This means that a signal coming from a given direction has frequency shifts in addition to the phase differences obtained on the fixed-frequency devices. This additional parameter may be advantageously used to discriminate between the different multiple paths.

The processing method can also be extended to a system comprising four antennas A1, A2, A3, A4 (FIG. 4).

The signals are then the following (6): S 1 ( t ) = i = 0 N - 1 a i - j { 2 π f i ( t - τ i / 2 ) + φ i } S 2 ( t ) = i = 0 N - 1 a i - j { 2 π ( f i + Δ f i 21 ) ( t - ( τ i + Δ τ i 21 ) / 2 ) + φ i + Δ φ i 21 } S 3 ( t ) = i = 0 N - 1 a i - j { 2 π ( f i + Δ f i 31 ) ( t - ( τ i + Δ τ i 31 ) / 2 ) + φ i + Δ φ i 31 } S 4 ( t ) = i = 0 N - 1 a i - j { 2 π ( f i + Δ f i 41 ) ( t - ( τ i + Δ τ i 41 ) / 2 ) + φ i + Δ φ i 41 }

The exponent mn signifies: signal on the mth antenna in taking account of the path to be traveled relative to the nth antenna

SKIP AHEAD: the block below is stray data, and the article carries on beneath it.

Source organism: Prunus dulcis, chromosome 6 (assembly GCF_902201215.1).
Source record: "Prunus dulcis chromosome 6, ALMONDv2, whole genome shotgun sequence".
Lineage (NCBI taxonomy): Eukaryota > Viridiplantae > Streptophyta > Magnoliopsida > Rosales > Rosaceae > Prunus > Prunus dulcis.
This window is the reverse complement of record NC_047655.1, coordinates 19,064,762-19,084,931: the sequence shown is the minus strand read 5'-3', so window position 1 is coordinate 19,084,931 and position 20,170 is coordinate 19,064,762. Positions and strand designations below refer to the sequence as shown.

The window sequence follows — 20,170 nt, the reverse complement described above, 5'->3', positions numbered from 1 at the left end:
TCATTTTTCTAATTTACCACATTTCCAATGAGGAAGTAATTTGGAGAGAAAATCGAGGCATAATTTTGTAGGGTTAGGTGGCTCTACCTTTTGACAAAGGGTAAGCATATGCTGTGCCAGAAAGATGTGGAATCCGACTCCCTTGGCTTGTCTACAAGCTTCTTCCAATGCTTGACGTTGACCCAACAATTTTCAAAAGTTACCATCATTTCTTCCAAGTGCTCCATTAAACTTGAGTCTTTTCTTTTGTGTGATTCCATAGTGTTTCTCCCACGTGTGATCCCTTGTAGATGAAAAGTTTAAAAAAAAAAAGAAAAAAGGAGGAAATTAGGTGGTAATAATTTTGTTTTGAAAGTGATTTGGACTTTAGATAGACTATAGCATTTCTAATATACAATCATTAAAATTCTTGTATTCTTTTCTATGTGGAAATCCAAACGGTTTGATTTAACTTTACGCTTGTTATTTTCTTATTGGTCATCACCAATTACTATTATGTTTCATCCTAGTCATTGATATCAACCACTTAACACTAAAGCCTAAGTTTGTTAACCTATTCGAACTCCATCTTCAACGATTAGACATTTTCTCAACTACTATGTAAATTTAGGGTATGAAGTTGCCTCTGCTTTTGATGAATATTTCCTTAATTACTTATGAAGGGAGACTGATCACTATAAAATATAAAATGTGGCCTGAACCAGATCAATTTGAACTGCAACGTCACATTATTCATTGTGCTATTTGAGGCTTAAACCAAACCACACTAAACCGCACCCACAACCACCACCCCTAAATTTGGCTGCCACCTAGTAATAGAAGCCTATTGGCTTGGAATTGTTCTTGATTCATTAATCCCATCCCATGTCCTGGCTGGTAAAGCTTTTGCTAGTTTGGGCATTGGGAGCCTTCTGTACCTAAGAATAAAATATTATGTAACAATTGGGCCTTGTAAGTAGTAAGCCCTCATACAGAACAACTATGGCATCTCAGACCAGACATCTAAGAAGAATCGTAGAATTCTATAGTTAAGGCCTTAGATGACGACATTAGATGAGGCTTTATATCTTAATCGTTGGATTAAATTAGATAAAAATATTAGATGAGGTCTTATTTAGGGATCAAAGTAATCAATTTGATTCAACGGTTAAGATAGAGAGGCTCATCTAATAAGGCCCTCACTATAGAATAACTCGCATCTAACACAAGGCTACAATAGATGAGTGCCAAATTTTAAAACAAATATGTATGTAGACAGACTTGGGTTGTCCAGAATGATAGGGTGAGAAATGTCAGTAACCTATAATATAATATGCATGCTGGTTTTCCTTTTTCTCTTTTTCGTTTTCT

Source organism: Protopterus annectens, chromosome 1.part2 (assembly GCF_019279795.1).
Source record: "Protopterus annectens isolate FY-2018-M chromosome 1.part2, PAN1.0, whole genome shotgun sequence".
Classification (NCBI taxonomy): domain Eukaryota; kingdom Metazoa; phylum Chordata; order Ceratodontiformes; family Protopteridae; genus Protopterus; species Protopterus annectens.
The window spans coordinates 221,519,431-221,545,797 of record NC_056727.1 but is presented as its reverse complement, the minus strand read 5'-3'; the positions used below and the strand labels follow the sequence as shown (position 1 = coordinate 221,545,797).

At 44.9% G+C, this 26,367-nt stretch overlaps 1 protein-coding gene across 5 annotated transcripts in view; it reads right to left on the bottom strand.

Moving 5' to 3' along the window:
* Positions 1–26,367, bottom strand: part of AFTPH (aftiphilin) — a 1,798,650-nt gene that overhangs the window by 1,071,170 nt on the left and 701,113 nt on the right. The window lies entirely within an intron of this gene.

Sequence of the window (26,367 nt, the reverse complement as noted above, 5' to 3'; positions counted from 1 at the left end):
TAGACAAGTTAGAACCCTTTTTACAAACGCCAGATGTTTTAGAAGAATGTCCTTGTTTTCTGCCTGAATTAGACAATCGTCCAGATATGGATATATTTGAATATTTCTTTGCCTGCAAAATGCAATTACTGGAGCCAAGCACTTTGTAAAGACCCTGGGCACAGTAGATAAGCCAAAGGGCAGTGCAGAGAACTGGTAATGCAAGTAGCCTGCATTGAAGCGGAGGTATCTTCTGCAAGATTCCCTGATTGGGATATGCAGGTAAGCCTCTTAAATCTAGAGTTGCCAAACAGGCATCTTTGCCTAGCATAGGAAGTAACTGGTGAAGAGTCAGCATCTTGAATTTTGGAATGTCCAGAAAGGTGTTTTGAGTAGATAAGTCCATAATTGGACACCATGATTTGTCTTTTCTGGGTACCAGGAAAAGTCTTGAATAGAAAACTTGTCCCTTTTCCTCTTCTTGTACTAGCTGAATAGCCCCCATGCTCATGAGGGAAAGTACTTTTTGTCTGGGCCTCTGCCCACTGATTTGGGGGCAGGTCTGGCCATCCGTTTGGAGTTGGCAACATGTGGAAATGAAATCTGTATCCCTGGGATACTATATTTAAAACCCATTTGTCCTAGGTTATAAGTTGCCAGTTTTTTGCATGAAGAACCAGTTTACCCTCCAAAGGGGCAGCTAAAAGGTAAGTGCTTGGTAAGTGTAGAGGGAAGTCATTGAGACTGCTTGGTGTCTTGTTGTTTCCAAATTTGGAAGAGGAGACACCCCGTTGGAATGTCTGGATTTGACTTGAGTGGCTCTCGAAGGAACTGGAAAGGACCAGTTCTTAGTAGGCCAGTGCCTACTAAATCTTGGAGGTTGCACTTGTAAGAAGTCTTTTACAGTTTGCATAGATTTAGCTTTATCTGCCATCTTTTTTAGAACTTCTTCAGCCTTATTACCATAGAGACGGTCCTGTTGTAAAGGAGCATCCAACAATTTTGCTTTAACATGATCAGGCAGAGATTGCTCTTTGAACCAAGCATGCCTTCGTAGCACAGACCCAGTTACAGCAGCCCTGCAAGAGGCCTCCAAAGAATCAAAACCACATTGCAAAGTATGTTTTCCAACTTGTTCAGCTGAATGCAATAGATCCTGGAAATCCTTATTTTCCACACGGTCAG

Example: Δfi 31 represents the difference in frequency due to the ith multiple path arriving at the 3rd antenna in taking account of the path to be traveled relative to the 1st antenna (path difference for this multiple path between the 3rd antenna and the 1st antenna).

The signals have the following general form (7): S k ( t ) = i = 0 N - 1 a i - j { 2 π ( f i + Δ f i ) ( t - ( τ i + Δ τ i ) / 2 ) + φ i + Δ φ i }

The following are the different terms: T 1 = { 2 π f i ( t - τ i / 2 ) + φ i } basic terms ( 8 ) T 2 = { 2 π f i Δ τ i / 2 } additional term ( 9 ) T 3 = { 2 π Δ f i ( t - τ i / 2 - Δ τ i / 2 ) + Δ φ i } other additive term ( 10 )
Numerical Example

    • a=30 cm whence Δτi max=1 ns where a is the distance between the antennas. Should there be four antennas, a corresponds to the side of the square plotted by the four antennas.
    • fi max=66 kHz for d=1000 m and a slope of (20 MHz, 1 ms)=20 109 Hz/s, where d is the distance between the element whose position is to be located and the beacon.